mother and baby playing
Infants whose parents are attentive to their babbling sounds have greater advancement in language development, according to researchers.

The research team, including Julie Gros-Louis, assistant professor of psychology at the University of Iowa, recently published their findings in the journal Infancy.

In 2003, a study by Gros-Louis and colleagues found that when infants looked at their mothers and babbled, infants were able to learn more advanced, syllable-like sounds more quickly when mothers responded positively – by smiling or touching them, for example – compared with infants whose mothers did not respond positively to their babbling.

In this latest study, the team wanted to see how mothers’ responsiveness to their baby’s babbling affected their language development over a longer period.

Over a 6-month period, the researchers monitored the interactions between 12 mothers and their 8-month-old babies for 30 minutes twice a month.

During each session, the team looked at how mothers responded when their child made positive vocal sounds, such as cooing and babbling, particularly when such sounds were directed at the mother.

Gros-Louis and colleagues found that when mothers made an effort to respond to what they believed their infant was trying to say, their baby showed greater advancement in language development. In detail, they made more advanced consonant-vowel sounds, meaning their babbling started to sound more like words.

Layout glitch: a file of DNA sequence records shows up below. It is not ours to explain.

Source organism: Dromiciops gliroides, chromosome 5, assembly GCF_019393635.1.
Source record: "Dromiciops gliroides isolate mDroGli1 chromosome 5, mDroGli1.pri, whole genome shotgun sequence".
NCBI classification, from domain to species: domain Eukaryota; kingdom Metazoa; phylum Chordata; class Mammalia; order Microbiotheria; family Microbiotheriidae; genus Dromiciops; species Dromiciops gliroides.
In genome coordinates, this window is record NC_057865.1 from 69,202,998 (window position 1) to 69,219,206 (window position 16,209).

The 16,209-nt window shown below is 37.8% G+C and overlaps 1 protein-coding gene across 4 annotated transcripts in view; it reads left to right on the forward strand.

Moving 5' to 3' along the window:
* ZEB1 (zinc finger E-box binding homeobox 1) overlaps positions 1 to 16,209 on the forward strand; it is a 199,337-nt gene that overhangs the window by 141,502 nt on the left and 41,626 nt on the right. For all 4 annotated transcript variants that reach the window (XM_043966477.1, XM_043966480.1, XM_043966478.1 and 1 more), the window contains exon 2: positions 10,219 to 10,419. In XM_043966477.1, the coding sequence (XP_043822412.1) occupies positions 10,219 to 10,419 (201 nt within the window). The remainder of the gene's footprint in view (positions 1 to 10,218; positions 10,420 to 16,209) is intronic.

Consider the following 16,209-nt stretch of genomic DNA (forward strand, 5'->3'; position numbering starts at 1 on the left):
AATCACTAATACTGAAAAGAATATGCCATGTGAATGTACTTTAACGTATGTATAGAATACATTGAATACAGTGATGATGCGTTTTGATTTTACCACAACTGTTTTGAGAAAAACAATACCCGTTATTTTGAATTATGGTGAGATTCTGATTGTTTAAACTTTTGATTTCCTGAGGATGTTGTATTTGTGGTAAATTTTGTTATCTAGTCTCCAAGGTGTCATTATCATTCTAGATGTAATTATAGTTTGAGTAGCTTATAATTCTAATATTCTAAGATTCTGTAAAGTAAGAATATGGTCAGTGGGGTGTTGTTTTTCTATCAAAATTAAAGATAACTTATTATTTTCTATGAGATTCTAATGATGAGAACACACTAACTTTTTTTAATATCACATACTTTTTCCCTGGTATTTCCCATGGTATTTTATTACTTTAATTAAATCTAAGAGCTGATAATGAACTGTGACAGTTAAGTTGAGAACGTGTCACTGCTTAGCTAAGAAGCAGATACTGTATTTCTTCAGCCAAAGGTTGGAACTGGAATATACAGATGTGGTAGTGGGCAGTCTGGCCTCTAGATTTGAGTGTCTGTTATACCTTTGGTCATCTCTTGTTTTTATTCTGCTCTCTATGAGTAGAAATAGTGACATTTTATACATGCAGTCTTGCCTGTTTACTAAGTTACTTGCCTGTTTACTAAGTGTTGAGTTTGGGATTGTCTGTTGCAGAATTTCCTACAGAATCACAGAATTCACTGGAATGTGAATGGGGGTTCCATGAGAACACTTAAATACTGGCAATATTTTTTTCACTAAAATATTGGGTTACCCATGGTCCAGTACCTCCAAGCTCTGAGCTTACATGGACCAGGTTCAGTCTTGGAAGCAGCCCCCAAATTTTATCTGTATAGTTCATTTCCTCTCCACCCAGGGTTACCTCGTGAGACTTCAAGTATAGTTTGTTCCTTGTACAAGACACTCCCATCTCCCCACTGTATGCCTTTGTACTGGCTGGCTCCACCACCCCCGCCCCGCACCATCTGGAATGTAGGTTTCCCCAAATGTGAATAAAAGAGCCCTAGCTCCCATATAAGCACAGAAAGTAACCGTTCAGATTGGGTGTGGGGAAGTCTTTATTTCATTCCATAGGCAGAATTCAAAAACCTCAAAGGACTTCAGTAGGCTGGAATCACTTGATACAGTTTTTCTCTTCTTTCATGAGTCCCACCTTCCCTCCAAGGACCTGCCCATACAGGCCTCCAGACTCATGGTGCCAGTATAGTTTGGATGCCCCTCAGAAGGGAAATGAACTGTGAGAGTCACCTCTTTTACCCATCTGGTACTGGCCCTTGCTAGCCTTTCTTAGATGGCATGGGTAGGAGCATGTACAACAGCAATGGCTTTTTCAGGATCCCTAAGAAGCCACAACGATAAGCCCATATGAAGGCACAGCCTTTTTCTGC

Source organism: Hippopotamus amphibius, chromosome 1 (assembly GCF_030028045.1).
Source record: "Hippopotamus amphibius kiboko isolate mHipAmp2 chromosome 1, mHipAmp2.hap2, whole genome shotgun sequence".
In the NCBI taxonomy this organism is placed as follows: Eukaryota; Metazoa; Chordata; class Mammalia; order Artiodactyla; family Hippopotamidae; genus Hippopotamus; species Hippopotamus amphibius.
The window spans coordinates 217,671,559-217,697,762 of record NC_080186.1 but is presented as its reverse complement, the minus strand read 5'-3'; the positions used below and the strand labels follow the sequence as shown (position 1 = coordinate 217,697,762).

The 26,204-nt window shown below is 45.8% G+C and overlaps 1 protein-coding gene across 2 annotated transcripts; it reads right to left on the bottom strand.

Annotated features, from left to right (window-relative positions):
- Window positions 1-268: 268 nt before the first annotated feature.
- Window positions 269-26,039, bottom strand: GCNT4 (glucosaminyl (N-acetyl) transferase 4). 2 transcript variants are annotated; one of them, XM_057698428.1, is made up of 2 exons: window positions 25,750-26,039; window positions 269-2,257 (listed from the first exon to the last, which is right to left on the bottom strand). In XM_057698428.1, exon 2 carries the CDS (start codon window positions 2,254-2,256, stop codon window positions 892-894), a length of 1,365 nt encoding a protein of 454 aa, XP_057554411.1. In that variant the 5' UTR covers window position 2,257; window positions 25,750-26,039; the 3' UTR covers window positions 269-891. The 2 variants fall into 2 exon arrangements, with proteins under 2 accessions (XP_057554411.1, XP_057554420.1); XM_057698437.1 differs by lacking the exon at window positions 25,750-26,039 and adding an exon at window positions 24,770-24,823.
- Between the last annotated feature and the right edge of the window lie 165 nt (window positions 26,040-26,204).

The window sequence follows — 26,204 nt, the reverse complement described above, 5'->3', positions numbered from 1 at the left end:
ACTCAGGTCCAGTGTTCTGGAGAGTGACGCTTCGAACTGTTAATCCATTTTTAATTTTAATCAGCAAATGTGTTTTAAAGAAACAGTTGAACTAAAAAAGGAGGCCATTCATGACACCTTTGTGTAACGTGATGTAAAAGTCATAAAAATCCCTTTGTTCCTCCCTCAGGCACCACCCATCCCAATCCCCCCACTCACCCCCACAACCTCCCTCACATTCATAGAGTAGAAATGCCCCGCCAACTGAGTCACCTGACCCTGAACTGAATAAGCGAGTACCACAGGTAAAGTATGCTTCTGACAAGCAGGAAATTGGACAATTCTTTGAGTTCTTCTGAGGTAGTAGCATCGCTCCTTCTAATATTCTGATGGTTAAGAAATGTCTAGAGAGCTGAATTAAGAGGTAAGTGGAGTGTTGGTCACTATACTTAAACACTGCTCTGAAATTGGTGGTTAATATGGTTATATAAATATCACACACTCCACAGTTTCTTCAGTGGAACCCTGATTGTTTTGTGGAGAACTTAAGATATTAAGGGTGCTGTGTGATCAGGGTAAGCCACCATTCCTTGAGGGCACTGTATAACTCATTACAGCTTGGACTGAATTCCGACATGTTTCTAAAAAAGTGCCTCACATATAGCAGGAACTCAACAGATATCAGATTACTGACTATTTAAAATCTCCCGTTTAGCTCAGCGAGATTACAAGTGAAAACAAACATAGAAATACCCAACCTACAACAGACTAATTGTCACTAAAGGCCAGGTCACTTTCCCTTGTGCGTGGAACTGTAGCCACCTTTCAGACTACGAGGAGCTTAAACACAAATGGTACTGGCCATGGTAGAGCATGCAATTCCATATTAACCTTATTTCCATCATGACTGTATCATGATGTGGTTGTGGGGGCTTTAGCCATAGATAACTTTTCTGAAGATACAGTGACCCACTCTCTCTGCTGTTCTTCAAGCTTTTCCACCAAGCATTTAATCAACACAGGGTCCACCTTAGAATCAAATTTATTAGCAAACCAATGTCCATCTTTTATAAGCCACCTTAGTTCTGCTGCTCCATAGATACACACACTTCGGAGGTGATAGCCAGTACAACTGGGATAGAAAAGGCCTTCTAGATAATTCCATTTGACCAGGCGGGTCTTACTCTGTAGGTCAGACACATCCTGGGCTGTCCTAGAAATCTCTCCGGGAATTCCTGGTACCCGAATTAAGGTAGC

In addition, these infants began to direct more of their babbling toward their mothers as time elapsed. “The infants were using vocalizations in a communicative way, in a sense, because they learned they are communicative,” explains Gros-Louis.

The same results were not seen among infants whose mothers who did not make as much effort to understand their prattling.

Findings show ‘it is possible to shape what a child is sensitive to’

All mothers were required to complete a survey a month after the study had ceased that detailed their infants’ language development. Infants whose mothers were attentive to their babbling during the study period produced more words and gestures aged 15 months than infants whose mothers who were less attentive to their babbling throughout the study.

The team notes that other research they have conducted shows that infants have similar responsiveness to both mother’s and father’s attentiveness, therefore the findings can also be applied to fathers.

These findings, alongside the 2003 findings, show that a child’s language development can be influenced by how a parent responds to their child’s communication efforts in infancy, according to the researchers.

Study co-author Andrew King, a senior scientist in psychology at Indiana University, says these results show that “social stimulation shapes at a very early age what children attend to,” adding:

“If you can show the parent can shape what an infant attends to, there is the possibility to shape what the child is sensitive to. They are learning how to learn.”

The team concludes that although their findings could change how individuals think about communicative development in humans, further studies involving a larger number of participants are warranted.